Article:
NATO Secretary General Jens Stoltenberg said today that the military alliance stood firmly by key member Turkey in the face of “terrible acts of terror” and instability along its southern border.
“NATO is following developments very closely and we stand in strong solidarity with our ally Turkey,” Stoltenberg said at the opening of an emergency meeting of all 28 member states requested by Ankara.
“Terrorism in all its forms can never be tolerated or justified. It is right and timely that we hold this meeting today to address the instability on Turkey’s doorstep and on NATO’s border,” Stoltenberg said.
Turkey, the alliance’s only Muslim member and one of its most powerful, called for the meeting after a bloody attack it blamed on “terrorists” in the southern town of Suruc last week.
Stoltenberg made no comment about Turkey’s decision to launch strikes against Islamic State jihadi fighters and Kurdish militants in Syria, in effect combining its campaigns against the Kurds and IS into a broad “war on terror” even though the two groups are themselves bitterly opposed.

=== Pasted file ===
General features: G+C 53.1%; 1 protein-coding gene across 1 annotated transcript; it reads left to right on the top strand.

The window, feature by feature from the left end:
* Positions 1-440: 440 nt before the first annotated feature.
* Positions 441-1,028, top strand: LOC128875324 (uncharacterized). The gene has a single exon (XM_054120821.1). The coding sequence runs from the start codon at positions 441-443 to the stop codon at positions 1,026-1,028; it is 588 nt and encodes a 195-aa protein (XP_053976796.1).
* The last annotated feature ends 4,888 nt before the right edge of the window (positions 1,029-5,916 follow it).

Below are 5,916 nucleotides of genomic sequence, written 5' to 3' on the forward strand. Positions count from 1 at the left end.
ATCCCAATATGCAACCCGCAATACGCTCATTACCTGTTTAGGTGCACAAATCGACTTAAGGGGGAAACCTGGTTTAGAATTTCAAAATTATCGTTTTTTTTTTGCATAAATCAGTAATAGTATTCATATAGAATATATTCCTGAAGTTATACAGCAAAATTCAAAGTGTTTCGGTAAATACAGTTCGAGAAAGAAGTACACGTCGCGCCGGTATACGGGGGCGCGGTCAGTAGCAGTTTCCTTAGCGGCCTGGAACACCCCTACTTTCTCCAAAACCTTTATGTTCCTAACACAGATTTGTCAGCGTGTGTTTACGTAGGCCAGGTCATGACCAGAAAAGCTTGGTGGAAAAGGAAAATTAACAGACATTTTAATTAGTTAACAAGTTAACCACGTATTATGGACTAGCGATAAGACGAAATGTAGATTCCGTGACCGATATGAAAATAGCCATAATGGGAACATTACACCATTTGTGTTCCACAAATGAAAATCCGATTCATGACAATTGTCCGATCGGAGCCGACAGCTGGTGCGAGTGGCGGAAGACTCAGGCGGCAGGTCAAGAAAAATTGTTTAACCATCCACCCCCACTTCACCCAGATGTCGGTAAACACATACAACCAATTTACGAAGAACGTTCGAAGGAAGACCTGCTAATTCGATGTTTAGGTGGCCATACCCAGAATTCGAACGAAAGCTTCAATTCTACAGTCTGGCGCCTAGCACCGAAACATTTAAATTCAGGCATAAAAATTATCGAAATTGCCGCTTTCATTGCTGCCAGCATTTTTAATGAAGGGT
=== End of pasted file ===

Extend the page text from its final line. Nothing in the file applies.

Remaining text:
The move has raised doubts over whether Turkey is more interested in limiting Kurdish capabilities in Syria and Iraq than in tackling IS.
Stoltenberg told the BBC on Sunday that “self-defence has to be proportionate” and it was expected that at Tuesday’s meeting, Turkey will face close questioning over the apparent change in strategy.
NATO allies, led by the United States, have up to now seen Kurdish groups in Syria and Iraq as one of the most effective military options against IS.